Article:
1.5 MSPAMCS Award Information:
Anticipated Type of Award: Standard grants
Estimated Number of Awards: 5 to 10 Team Grants.
Anticipated Funding Amount: $4.5 million, subject to availability of funds. Award sizes for each team project are expected to range from $150,000  $200,000 per year for up to three years duration.
2. Interactions between the Mathematical Sciences and Engineering (MSPAENG)
2.1 MSPAENG Description:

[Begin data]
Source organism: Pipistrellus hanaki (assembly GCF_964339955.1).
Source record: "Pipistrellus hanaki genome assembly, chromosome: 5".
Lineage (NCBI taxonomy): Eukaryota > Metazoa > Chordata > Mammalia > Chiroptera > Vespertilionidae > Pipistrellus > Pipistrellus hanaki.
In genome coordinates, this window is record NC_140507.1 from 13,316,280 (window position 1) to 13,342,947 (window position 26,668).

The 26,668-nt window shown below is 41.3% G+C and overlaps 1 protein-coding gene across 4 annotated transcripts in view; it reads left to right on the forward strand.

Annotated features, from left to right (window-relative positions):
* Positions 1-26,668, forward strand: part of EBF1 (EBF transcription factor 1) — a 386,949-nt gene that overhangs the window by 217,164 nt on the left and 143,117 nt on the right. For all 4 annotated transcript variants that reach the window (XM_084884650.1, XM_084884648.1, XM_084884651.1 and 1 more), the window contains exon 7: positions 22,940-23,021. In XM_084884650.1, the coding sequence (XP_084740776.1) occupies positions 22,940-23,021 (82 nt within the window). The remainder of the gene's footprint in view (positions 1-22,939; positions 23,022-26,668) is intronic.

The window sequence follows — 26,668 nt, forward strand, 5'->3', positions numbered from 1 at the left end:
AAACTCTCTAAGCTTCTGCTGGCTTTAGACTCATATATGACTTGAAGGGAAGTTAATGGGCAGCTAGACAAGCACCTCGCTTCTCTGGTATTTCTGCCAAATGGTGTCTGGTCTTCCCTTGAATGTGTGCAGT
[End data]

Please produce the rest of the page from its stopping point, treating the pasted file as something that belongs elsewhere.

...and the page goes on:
As part of the NSFwide Mathematical Sciences Priority Area (MSPA), the Division of Mathematical Sciences (DMS) and the Directorate for Engineering (ENG) anticipate funding projects of mutual interest. The research envisioned in this program will seek to build new mathematical and statistical methods and structures within the context of meaningful engineering applications. Appropriate for inclusion under this program are proposals that address the broad topical areas of large data sets (e.g., inference, learning and realtime dynamic optimization), modeling and handling uncertainty (e.g., decisionmaking under uncertainty) and enhancing the understanding and management of complex systems (e.g., modeling, control and optimization of systems involving multiple scales in time and space). Proposed projects should be innovative and strive for breakthroughs rather than incremental improvement, and should be of compelling independent interest within both the engineering and mathematical and statistical sciences communities. Proposals should focus on developing, extending and analyzing generalpurpose mathematical and statistical methods. Efforts at a greater unification of methods, approaches and principles are welcome.